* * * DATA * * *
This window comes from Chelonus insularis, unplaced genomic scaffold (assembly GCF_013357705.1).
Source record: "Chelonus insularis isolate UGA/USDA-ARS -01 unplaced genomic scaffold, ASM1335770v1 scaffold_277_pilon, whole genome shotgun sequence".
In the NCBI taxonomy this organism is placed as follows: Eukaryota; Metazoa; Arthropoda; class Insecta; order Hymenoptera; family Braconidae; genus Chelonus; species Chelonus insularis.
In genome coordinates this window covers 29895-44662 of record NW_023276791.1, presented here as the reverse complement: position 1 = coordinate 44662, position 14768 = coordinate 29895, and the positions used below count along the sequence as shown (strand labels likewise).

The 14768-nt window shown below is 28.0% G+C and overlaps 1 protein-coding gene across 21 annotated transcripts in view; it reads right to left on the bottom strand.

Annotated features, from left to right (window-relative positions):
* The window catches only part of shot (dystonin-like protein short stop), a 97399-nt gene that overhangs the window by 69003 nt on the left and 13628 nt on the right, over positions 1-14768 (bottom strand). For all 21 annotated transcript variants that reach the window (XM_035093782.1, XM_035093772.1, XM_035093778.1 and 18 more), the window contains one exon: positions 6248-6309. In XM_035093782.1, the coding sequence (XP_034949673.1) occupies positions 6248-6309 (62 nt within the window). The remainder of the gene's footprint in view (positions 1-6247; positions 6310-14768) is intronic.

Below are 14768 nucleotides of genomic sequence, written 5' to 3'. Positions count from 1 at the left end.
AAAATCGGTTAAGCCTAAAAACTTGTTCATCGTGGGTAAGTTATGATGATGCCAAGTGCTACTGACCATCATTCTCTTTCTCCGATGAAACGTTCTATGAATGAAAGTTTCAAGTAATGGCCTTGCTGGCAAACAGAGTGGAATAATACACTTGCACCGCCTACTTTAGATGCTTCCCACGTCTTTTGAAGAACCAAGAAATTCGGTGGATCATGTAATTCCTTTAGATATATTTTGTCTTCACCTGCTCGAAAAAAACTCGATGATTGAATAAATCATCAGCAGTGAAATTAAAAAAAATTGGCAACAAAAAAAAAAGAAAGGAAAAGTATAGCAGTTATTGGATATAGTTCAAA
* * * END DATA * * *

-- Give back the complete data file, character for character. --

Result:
This window comes from Chelonus insularis, unplaced genomic scaffold (assembly GCF_013357705.1).
Source record: "Chelonus insularis isolate UGA/USDA-ARS -01 unplaced genomic scaffold, ASM1335770v1 scaffold_277_pilon, whole genome shotgun sequence".
In the NCBI taxonomy this organism is placed as follows: Eukaryota; Metazoa; Arthropoda; class Insecta; order Hymenoptera; family Braconidae; genus Chelonus; species Chelonus insularis.
In genome coordinates this window covers 29895-44662 of record NW_023276791.1, presented here as the reverse complement: position 1 = coordinate 44662, position 14768 = coordinate 29895, and the positions used below count along the sequence as shown (strand labels likewise).

The 14768-nt window shown below is 28.0% G+C and overlaps 1 protein-coding gene across 21 annotated transcripts in view; it reads right to left on the bottom strand.

Annotated features, from left to right (window-relative positions):
* The window catches only part of shot (dystonin-like protein short stop), a 97399-nt gene that overhangs the window by 69003 nt on the left and 13628 nt on the right, over positions 1-14768 (bottom strand). For all 21 annotated transcript variants that reach the window (XM_035093782.1, XM_035093772.1, XM_035093778.1 and 18 more), the window contains one exon: positions 6248-6309. In XM_035093782.1, the coding sequence (XP_034949673.1) occupies positions 6248-6309 (62 nt within the window). The remainder of the gene's footprint in view (positions 1-6247; positions 6310-14768) is intronic.

Below are 14768 nucleotides of genomic sequence, written 5' to 3'. Positions count from 1 at the left end.
AAAATCGGTTAAGCCTAAAAACTTGTTCATCGTGGGTAAGTTATGATGATGCCAAGTGCTACTGACCATCATTCTCTTTCTCCGATGAAACGTTCTATGAATGAAAGTTTCAAGTAATGGCCTTGCTGGCAAACAGAGTGGAATAATACACTTGCACCGCCTACTTTAGATGCTTCCCACGTCTTTTGAAGAACCAAGAAATTCGGTGGATCATGTAATTCCTTTAGATATATTTTGTCTTCACCTGCTCGAAAAAAACTCGATGATTGAATAAATCATCAGCAGTGAAATTAAAAAAAATTGGCAACAAAAAAAAAAGAAAGGAAAAGTATAGCAGTTATTGGATATAGTTCAAA